House Calls: Summer near, take stock of bicycle safety

Triplicate Staff

House Calls runs every other Saturday. Today's column is written by Quenlyn Larson, a pediatric nurse practitioner at Sutter Coast Community Clinic.

Summer is almost here, the perfect time to get out and ride bikes!

Bike riding can be a fun and healthy sport, and a great way to exercise. However, it is important to remember that bikes are not toys but road vehicles. Be cool, be safe and follow basic safety tips and rules of the road when you ride your bike.

Make sure your bike is ready to ride and that all parts are secure and working properly. The National Highway Traffic Safety Administration (nhtsa.dot.gov) recommends the following safety tips.

andbull; Remember to wear a properly fitted bike helmet every time you ride.

You want to protect your brain in case you fall off your bike and hit

your head. Head injuries can be serious if you are not wearing a helmet.

andbull; Adjust your bike to fit. While standing over your bike, there

should be 1andndash;2 inches between you and the tube (bar) if using a road bike

and 3-4 inches if using a mountain bike. The seat should be level front

to back and the height should be adjusted to allow a slight bend at the

knee when the leg is fully extended. The handlebar should be at the

same level with the seat.

andbull; Check your equipment. Make sure the tires are inflated properly and

make sure the brakes work.

andbull; See and be seen. No matter what the weather, make sure you can be

seen by others. Wearing white clothing does not make you more visible.

Instead, wear colors like neon, fluorescent or other bright colors when

riding during the day or night. Also, wearing something that reflects

lights such as reflective tape, or using flashing lights, can also make

others see you better. Remember just be cause you can see other drivers

does not mean they can see you.

andbull; Control your bike. Always ride with at least one hand on the handle

bar. Carry books and other items in your backpack or in a basket

attached to the bike.

andbull; Watch for and avoid road hazards. Look out for potholes, broken

glass, debris on the road, and even dogs as these hazards can cause a

crash.

andbull; Avoid riding at night. It is much more dangerous to ride at night

because it is harder for others to see you. Make sure your tires have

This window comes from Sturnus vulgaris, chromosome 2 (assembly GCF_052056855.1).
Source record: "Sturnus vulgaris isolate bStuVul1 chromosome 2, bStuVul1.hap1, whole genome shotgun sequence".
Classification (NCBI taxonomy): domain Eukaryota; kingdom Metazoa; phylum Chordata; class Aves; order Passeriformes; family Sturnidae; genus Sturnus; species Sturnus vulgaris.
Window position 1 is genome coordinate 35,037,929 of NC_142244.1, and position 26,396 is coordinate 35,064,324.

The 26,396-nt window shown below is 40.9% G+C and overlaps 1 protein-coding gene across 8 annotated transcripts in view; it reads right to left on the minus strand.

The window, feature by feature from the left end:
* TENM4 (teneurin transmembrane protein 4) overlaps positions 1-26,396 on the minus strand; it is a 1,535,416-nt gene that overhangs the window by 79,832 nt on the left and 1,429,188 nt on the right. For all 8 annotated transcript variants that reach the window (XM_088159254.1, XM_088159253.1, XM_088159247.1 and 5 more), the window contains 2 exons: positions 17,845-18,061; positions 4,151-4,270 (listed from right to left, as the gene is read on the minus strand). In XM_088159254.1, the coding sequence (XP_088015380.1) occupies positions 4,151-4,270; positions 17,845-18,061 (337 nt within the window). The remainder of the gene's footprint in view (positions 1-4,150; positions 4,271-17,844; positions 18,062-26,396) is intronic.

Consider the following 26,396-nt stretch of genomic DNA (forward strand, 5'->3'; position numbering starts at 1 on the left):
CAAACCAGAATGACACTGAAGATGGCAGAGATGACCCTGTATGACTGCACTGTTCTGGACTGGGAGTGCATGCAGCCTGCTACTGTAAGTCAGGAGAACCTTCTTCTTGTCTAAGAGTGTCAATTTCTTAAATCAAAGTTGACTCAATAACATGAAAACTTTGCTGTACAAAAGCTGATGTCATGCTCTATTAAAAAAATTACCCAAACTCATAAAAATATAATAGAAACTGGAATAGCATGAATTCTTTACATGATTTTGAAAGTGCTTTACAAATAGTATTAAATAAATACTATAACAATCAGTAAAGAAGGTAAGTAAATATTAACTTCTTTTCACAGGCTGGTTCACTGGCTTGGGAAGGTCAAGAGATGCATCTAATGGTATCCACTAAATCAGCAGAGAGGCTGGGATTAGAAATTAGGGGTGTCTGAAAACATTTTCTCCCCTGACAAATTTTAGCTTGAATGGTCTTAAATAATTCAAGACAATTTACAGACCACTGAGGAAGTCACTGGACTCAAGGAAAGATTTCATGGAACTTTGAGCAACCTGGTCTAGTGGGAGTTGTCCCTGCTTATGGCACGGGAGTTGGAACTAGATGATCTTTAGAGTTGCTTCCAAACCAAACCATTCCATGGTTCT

reflectors and that your bike has reflectors on the front (white) and

back (red).

andbull; When riding always go with the traffic flow. Ride on the right in

the same direction of traffic. Obey all traffic laws. The bike is a

vehicle and you are the driver. Always stop at stop signs, traffic

lights and follow signs and lane markings. Remember that when you are

coming from a smaller roadway such as a driveway, sidewalk or bike path,

always yield for traffic from a major road.

andbull; Be predictable to traffic. Ride in a straight line and signal your

moves to drivers. Stay alert at all times using your ears and your eyes

watching out for traffic and possible hazards. Look before turning, look

behind you before your turn, and signal to traffic. Watch for parked

cars and ride far enough away from the curb to avoid unexpected door

openings or cars pulling out.

andbull; The safest place to ride your bike is on the street where bikes are

expected to follow the same rules of the road as cars and ride in the

same direction. Children under 10 years of age are not mature enough to

ride in the street and are better riding on the sidewalk. Make sure

riding on the sidewalk is allowed and watch for cars coming in or

turning out of driveways or allies.

andbull; Be courteous to pedestrians. Always when you near pedestrians say

"excuse me" or tell them you are passing on their left.

Stay safe, be cool, follow the tips and rules of the road and have a

great summer riding your bike!

Email suggestions for future House Calls columns to Beth Liles at

Sutter Coast Hospital, lilesbe@sutterhealth.org.

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